Just as Israel and America are responsible for their sins, and for their bad guys, so is the Muslim world.

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    1. aristeides

      And it is also true that even if the Islamophobic film had sparked no violence, it would still be a despicable instrument of hate.

      The film and the riots are only tenuously connected, and both should be judged only on their own demerits, not used to make excuses.

      Reply to Comment
    2. Larry, I think every informed observer now realizes that the Benghazi attack had little to do with the film. See, for example, today’s Independent:

      “Senior officials are increasingly convinced, however, that the ferocious nature of the Benghazi attack, in which rocket-propelled grenades were used, indicated it was not the result of spontaneous anger due to the video, called Innocence of Muslims. Patrick Kennedy, Under-Secretary at the State Department, said he was convinced the assault was planned due to its extensive nature and the proliferation of weapons.

      “There is growing belief that the attack was in revenge for the killing in a drone strike in Pakistan of Mohammed Hassan Qaed, an al-Qa’ida operative who was, as his nom-de-guerre Abu Yahya al-Libi suggests, from Libya, and timed for the anniversary of the 11 September attacks.”


      Might I suggest you spend more time following “the news [that] came pouring in about Libya,” at least if you’re going to write about it, and less on literary essays about Salmon Rushdie?

      As for US policy, well, we’ll see, won’t we? If it turns out that the rocket-propelled grenade launchers that killed Stevens and three others were stamped “Made in USA,” that will certainly be something.

      Reply to Comment
    3. The killing in Libya had nothing to do with the film. Didn’t anyone notice that earlier that day Al Qaeda announced that it #2 man – Abu Yahya al-Libi – had been killed in an American drone attack earlier in the summer. Al-Libi (“the Libyan”) home town is Derna – just 200 km done the road from Benghazi.

      In its announcement of his death Al Qaeda asked it followers in Libya to extract revenge.



      Reply to Comment
    4. mohammed

      “Who I believe are embarrassed”
      On what basis, Larry, do you hold this belief. How many “Palestinians” do you actually know.
      Name ONE Mohammedan who is embarrassed. Name her. And Taqiyya-style “I condemn violence but we need to understand the exquisite religious psychosis of the ‘Palestinians'” doesn’t count.
      Stop projecting your liberal values onto the ummah. Your Mohammedan allies do not share your values, Larry.

      Reply to Comment
      • Mohammed, above, is somewhat right. There is a socio-economic portion of Islam which cannot abide attacks on the faith; there was once, too, in Christianity–consider the Reformation. But there is tension in the Ummah as well. Will those opposed to this violence act publically? Can they? And how to act effectively?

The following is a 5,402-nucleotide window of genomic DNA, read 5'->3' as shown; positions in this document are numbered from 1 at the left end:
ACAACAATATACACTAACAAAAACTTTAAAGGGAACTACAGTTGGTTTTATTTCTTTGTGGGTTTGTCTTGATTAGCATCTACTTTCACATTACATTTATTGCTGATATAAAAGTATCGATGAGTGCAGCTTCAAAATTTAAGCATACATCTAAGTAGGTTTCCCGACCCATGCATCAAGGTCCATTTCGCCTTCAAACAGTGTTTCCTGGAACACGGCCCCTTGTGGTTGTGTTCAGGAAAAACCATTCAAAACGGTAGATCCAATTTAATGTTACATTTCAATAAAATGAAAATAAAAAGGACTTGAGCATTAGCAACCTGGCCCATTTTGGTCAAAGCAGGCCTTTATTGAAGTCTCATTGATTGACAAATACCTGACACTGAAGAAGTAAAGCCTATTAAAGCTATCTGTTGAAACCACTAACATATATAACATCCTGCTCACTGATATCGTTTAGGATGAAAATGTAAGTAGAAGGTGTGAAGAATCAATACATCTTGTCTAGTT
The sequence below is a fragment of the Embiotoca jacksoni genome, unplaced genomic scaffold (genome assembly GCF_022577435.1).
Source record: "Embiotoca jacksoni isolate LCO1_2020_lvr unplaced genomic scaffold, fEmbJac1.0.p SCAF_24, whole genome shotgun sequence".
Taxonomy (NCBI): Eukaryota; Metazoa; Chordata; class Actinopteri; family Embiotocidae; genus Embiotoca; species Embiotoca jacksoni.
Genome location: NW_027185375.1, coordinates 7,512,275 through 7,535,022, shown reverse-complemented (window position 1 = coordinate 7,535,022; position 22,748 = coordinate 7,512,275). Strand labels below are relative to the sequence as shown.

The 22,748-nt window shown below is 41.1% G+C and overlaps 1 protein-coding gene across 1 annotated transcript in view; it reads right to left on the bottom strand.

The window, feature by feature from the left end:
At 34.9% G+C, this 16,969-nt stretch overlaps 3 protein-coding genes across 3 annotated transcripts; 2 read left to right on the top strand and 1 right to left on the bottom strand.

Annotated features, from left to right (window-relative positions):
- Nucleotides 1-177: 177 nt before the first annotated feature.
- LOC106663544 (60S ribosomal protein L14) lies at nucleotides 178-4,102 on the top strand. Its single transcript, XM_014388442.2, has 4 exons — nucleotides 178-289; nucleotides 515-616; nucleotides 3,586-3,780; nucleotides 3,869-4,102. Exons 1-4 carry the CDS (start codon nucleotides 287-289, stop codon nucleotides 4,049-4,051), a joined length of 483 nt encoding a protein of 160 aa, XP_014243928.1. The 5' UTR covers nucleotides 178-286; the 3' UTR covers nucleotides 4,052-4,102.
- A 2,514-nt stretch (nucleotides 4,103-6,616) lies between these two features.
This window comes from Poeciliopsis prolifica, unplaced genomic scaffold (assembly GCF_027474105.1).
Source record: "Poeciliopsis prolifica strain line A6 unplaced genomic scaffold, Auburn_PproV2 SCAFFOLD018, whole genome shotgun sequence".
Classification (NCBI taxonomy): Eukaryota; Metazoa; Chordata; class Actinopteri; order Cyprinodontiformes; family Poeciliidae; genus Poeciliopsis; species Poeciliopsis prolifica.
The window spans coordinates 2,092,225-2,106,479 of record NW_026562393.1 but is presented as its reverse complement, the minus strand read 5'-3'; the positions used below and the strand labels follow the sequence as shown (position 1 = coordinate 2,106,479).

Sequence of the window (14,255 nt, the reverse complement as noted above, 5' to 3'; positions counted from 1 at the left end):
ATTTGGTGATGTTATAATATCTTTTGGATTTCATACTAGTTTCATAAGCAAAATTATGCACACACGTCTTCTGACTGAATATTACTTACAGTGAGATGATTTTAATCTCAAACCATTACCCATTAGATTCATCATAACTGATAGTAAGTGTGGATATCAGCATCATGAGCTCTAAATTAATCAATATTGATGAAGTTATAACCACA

The attack hovered around 9-11; reports indicate too much organization of fire power to have been spontaneous. Al-Qaeda, which is effective partly because of its diffuse networks, again shows a kind of brilliance, this time turning a dull hate film into a flag.

        As to Rushdie’s shock, salvation does not admit critique by origin. Salvation is a place of repose, where the precarious nature of thought stops. Another’s salvation can be a very dangerous tool.

        Reply to Comment
      • Brendan

        Derfner’s partial criticism of the protests is slightly satisfying in that it’s so rare to hear a powerful voice of the Left come out against the Islamic world’s explosive over-sensitivity and total ignorance of the concept of free speech.

        The effect of the last few days of violence is entirely predictable: the Western world will overwhelmingly see the absurdity of the protests and our leaders bending over backwards to apologize (yes that’s the proper word) for something they had nothing to do with, and anti-Muslim bigotry will grow along with increased support for Israel/less opposition to its policies. I’m not saying that it’s a rational response, but it will continue to happen until the Left opposes Islamic violence and bigotry with the same zeal as it criticizes US/Israeli transgressions.

        Reply to Comment
    5. Aaron the Fascist Troll

      I think you’re conflating two very different sets of people: “the rioters in Benghazi, Cairo and elsewhere” and “Muslim fanatics such as those who killed Stevens.” It’s still being reported that the murder was planned in advance and carried out by some organized group. The mob violence was relatively spontaneous, compared to that.

      I haven’t read what incited the mobs, but I’m still presuming that it really was the movie. If so, then it was not strongly related to American foreign policy, any more than earlier mob violence was related to Danish foreign policy.

      Reply to Comment
      • I think you are right, Aaron FT. Those rioting because of the movie have not seen it. Social media must have been used to ignite the crowds–and that was organized. Hovering around 9-11. Now the riots must burn themselves out, kept aflame a while by social media. A brilliant move for these types; the rioting faithful, who want a certainty, a place for their anger and loss, cardboard soldiers of the gamers.